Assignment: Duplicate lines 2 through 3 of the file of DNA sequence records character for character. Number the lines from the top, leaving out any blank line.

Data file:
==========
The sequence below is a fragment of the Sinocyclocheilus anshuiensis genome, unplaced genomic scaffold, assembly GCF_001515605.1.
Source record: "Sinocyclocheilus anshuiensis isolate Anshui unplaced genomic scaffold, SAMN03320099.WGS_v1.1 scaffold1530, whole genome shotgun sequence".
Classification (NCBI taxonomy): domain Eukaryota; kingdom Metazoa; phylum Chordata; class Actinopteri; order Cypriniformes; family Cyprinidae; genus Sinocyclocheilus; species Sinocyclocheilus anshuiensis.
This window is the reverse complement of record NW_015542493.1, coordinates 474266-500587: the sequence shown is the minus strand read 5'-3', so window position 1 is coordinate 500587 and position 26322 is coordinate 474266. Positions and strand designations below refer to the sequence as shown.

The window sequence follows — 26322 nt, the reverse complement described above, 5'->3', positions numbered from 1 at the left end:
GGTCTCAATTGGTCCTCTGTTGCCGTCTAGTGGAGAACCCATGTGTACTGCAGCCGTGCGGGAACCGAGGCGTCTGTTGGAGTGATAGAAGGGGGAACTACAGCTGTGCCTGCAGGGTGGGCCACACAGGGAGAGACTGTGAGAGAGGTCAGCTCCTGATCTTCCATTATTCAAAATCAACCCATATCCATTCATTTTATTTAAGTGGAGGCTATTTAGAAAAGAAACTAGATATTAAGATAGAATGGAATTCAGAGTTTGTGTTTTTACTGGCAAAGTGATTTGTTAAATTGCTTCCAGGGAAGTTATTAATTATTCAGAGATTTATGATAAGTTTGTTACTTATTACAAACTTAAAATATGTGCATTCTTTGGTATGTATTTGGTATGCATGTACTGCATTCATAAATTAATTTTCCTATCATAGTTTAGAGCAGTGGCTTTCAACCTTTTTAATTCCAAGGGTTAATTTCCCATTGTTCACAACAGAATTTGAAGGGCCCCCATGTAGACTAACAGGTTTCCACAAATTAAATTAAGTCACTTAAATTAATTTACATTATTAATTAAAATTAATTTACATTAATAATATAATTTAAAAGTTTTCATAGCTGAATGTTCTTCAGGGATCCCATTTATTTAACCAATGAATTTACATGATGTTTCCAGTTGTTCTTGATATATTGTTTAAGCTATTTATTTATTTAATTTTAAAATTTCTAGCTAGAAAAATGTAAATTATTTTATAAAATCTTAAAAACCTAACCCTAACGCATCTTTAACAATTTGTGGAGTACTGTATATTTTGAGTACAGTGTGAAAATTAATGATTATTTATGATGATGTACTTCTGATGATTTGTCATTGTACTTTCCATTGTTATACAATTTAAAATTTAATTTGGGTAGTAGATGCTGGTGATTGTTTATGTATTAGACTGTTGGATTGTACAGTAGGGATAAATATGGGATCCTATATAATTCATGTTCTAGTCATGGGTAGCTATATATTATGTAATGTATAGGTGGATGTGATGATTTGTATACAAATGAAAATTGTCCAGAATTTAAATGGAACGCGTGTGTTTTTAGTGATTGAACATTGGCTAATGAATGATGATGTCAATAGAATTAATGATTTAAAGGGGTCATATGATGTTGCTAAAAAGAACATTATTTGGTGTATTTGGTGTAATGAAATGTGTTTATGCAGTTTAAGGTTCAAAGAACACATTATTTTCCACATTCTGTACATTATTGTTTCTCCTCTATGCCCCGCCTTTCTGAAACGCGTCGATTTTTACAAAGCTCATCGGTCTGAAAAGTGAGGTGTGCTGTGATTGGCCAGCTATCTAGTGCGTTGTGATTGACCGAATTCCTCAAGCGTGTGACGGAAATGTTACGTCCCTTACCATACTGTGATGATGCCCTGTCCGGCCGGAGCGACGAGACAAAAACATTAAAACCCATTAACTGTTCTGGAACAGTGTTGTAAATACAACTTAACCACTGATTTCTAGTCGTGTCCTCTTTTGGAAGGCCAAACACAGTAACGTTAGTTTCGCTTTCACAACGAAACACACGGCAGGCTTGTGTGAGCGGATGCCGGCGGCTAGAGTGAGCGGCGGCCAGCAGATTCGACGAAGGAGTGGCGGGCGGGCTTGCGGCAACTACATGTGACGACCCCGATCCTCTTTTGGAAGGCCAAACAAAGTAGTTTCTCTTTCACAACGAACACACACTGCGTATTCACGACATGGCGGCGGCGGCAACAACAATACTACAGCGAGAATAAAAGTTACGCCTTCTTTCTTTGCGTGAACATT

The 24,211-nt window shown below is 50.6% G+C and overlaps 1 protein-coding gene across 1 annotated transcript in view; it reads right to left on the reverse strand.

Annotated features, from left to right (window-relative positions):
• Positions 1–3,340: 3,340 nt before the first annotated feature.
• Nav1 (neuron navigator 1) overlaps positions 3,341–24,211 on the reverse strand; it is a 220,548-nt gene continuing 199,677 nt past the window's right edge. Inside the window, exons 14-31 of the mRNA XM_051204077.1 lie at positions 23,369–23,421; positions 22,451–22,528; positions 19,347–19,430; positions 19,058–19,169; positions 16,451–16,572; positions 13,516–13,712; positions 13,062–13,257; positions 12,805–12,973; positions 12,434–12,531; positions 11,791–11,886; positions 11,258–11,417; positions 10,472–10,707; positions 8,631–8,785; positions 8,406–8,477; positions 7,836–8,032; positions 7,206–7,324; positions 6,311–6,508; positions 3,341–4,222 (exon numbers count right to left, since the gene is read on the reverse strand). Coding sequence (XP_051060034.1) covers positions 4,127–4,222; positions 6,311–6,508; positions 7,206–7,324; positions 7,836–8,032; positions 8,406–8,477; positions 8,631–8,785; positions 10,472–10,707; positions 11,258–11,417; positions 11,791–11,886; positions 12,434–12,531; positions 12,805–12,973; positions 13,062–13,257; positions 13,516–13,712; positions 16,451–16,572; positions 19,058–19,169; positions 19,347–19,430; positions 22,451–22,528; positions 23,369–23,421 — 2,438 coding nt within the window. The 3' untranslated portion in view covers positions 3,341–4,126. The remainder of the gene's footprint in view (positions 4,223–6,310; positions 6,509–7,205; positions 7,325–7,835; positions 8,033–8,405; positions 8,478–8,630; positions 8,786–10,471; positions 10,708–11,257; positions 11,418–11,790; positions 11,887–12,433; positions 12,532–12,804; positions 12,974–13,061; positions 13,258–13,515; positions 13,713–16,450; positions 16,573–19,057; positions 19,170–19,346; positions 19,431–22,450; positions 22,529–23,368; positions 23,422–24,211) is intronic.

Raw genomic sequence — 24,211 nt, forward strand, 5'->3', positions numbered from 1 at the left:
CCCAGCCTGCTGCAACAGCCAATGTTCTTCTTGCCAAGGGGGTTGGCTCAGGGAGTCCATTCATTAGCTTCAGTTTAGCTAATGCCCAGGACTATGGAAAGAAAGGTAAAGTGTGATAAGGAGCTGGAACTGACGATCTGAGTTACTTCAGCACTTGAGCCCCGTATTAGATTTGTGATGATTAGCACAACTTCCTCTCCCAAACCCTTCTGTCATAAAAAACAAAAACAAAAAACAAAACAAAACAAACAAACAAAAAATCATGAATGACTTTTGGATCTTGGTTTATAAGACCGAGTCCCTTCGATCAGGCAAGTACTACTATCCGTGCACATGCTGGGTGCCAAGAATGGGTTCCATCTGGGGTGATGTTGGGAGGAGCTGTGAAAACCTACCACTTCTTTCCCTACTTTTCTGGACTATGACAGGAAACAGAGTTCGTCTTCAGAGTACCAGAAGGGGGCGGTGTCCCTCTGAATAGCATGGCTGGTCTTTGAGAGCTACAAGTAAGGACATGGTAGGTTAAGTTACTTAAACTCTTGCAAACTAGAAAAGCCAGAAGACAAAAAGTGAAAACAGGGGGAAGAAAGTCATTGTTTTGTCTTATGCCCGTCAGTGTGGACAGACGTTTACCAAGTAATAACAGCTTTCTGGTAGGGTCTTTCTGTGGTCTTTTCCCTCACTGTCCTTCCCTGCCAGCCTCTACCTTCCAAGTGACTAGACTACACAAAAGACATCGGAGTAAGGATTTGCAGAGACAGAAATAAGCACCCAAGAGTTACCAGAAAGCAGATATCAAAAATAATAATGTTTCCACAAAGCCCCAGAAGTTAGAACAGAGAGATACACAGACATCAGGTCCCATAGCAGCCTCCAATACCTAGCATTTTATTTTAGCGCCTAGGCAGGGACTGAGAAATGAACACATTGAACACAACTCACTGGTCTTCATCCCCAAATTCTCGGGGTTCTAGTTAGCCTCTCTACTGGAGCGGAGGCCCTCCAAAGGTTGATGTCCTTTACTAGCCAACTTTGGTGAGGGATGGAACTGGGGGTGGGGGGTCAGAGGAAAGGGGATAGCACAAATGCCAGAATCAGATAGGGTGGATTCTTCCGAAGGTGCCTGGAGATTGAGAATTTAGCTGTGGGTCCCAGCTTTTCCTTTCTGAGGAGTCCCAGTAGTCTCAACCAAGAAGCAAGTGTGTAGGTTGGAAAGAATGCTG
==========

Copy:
Source record: "Sinocyclocheilus anshuiensis isolate Anshui unplaced genomic scaffold, SAMN03320099.WGS_v1.1 scaffold1530, whole genome shotgun sequence".
Classification (NCBI taxonomy): domain Eukaryota; kingdom Metazoa; phylum Chordata; class Actinopteri; order Cypriniformes; family Cyprinidae; genus Sinocyclocheilus; species Sinocyclocheilus anshuiensis.